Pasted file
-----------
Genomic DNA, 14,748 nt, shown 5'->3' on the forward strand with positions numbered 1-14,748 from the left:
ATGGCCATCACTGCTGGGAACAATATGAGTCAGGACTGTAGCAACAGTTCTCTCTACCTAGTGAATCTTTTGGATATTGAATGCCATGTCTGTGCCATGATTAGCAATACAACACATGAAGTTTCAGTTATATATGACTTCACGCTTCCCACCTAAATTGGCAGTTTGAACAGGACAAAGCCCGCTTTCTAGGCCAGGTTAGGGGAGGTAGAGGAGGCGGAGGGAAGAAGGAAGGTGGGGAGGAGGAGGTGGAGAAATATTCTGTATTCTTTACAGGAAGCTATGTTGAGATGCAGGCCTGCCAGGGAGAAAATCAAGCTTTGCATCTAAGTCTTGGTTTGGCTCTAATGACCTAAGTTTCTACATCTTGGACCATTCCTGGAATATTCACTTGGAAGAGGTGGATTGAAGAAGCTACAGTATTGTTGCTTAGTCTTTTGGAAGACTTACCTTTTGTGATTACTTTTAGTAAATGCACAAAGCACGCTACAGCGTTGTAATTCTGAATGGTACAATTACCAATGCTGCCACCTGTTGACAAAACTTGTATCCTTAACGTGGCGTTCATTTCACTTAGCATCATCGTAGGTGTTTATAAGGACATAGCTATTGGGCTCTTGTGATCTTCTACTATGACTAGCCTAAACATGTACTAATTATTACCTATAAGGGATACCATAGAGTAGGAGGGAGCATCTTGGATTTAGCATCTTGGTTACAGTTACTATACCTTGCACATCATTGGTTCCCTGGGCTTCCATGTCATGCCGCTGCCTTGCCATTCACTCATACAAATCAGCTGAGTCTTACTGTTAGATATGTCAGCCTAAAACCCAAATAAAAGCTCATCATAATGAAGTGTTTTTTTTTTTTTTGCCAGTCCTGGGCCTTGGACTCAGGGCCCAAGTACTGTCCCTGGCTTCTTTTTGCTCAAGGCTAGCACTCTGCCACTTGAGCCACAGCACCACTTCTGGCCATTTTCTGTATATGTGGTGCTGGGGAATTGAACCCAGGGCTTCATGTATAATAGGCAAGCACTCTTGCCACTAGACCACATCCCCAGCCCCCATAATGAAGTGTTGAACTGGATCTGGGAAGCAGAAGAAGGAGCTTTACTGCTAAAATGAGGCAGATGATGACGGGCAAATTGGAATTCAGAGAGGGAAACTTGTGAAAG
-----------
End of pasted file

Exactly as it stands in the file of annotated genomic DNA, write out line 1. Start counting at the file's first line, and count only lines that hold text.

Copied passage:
Genomic DNA, 14,748 nt, shown 5'->3' on the forward strand with positions numbered 1-14,748 from the left: